Red Raspberry Slime Mold, Tubifera ferruginosa
Reticulariaceae or Wolf's Milk Slime Family

Immature fruiting body

Fruiting body does somewhat resemble a raspberry sitting on dead wood. When young, it is composed of many separate, but closely packed raspberry red tubes. As it matures it turns purplish and then brown (sometimes called the "cigar" stage), and finally disintegrates as the spores are released. This transition is documented in the sequence below.

As a slime mold this organism grows as bit of clear mucus, a large cell containing many nuclei, that crawls through leaf litter eating bacteria, spores and other minute stuff. When conditions are ripe and food is running out, it will whiten, and then produce the tubes which turn briliant red. It does not attack the wood, but merely uses it as as a convenient stage. It has been seen occasionally in Wildwood, but since the brilliant red stage is short-lived, it may be more common than we think.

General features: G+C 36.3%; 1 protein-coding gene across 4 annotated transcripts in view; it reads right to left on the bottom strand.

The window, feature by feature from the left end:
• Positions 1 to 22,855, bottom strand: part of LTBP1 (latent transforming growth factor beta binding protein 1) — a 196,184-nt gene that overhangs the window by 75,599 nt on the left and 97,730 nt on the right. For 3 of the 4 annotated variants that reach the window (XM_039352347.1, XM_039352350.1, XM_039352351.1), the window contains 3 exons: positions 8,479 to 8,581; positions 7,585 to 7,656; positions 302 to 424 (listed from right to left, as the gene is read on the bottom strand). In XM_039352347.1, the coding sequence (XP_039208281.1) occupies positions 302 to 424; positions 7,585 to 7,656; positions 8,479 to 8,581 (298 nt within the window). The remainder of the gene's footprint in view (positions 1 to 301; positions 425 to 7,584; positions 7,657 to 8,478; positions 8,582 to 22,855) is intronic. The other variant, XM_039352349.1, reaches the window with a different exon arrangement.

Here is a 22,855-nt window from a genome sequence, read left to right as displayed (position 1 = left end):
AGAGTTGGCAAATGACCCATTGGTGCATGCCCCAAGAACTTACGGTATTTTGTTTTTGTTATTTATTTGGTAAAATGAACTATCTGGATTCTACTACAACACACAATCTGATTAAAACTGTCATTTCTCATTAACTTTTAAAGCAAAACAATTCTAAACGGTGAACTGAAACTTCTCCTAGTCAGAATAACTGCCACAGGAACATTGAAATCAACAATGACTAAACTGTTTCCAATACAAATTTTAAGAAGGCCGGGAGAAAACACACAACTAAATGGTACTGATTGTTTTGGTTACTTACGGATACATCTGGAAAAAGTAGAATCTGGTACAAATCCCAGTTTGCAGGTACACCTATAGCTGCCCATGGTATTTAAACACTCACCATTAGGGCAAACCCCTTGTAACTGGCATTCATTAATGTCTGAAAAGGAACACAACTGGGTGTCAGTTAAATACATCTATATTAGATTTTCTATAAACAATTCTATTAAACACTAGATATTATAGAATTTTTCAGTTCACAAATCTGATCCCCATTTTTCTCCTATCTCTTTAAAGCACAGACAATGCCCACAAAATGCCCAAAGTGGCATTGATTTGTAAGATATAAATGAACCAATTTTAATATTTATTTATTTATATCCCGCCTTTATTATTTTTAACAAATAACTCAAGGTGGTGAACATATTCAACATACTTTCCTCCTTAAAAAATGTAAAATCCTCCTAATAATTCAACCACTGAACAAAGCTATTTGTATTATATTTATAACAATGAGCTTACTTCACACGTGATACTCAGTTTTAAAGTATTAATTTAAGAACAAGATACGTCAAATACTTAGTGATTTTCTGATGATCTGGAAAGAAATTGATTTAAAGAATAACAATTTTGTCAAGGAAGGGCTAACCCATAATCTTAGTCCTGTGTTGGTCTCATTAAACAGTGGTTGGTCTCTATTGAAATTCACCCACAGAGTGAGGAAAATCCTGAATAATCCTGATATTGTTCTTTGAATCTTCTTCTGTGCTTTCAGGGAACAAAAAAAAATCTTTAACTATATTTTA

In the red stage, nothing else looks like it, except red raspberries. The white, snow-like stuff in the pictures below is another slime mold, honeycomb coral slime, sharing the log.

Closeup of immature fruiting body
Immature fruiting body Mature fruiting body Disintegrating fruiting body

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